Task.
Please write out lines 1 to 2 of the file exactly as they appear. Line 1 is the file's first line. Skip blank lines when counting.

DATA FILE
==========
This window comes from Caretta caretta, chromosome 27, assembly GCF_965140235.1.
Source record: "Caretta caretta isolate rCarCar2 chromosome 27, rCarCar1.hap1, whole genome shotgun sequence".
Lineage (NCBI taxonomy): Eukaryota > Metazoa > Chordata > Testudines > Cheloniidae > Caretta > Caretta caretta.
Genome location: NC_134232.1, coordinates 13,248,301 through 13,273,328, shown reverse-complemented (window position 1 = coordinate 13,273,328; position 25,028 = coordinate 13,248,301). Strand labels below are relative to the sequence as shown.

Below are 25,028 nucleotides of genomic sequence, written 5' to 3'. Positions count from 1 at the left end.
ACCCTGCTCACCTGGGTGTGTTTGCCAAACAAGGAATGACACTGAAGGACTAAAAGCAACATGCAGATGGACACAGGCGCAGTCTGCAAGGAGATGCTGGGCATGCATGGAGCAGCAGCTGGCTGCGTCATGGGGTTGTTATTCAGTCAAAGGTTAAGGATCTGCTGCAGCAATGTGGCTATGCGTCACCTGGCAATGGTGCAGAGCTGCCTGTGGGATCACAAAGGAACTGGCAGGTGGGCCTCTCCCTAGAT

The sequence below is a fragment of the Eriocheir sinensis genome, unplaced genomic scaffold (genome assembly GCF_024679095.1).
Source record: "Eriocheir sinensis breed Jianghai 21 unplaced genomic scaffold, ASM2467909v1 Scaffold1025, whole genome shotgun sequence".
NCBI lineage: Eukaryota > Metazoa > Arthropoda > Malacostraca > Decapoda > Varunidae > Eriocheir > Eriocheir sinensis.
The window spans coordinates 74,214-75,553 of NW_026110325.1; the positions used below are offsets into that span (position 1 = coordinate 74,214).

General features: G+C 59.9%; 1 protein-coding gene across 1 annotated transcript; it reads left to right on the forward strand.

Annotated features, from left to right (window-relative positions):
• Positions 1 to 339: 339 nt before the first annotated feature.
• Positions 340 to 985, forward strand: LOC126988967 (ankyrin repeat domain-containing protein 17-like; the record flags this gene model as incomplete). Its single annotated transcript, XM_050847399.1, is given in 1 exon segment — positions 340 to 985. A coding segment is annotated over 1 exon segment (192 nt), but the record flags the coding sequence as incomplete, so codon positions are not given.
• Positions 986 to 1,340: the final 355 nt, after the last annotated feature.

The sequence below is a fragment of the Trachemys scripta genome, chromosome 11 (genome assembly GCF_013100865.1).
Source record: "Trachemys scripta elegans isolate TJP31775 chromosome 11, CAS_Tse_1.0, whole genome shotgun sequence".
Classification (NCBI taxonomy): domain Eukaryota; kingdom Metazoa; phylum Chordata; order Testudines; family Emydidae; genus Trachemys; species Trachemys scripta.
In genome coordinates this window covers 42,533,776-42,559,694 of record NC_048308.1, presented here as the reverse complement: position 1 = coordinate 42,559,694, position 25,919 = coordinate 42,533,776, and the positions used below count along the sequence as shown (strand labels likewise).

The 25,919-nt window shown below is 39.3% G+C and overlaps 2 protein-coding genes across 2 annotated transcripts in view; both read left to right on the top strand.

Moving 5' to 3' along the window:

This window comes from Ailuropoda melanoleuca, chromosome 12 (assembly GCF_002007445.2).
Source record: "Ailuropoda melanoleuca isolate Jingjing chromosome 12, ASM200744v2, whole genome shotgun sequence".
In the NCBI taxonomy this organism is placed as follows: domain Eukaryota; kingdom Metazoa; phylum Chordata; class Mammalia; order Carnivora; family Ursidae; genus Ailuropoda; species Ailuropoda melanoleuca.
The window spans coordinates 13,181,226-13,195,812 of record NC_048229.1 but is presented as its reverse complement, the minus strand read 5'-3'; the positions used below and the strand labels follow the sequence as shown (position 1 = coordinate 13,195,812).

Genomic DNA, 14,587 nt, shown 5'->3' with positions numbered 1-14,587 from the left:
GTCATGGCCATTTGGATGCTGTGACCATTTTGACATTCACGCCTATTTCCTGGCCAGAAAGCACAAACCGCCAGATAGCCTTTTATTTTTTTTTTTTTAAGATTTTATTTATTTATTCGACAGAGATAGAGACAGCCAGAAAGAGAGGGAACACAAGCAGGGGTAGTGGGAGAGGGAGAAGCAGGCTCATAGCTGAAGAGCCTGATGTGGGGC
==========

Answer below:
This window comes from Caretta caretta, chromosome 27, assembly GCF_965140235.1.
Source record: "Caretta caretta isolate rCarCar2 chromosome 27, rCarCar1.hap1, whole genome shotgun sequence".